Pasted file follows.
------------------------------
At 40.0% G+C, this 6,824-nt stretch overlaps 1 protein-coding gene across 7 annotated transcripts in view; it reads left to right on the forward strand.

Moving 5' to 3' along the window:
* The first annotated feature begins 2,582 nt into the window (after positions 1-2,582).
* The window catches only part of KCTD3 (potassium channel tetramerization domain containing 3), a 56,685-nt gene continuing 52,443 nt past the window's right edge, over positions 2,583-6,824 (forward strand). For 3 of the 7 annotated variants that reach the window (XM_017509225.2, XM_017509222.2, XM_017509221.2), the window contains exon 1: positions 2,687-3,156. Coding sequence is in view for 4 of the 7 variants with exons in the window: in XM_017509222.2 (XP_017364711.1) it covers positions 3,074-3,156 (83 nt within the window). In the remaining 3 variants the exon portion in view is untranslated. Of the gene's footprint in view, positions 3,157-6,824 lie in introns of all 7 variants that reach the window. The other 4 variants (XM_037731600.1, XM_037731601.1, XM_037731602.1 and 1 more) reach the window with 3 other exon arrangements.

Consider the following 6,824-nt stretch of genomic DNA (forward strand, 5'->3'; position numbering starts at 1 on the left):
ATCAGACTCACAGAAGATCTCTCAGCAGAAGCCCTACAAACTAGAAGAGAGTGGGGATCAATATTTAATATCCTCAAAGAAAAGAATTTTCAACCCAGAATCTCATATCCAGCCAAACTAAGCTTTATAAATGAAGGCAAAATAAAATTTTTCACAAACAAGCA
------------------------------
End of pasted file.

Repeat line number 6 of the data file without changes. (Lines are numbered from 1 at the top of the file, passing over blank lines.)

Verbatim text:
ATCAGACTCACAGAAGATCTCTCAGCAGAAGCCCTACAAACTAGAAGAGAGTGGGGATCAATATTTAATATCCTCAAAGAAAAGAATTTTCAACCCAGAATCTCATATCCAGCCAAACTAAGCTTTATAAATGAAGGCAAAATAAAATTTTTCACAAACAAGCA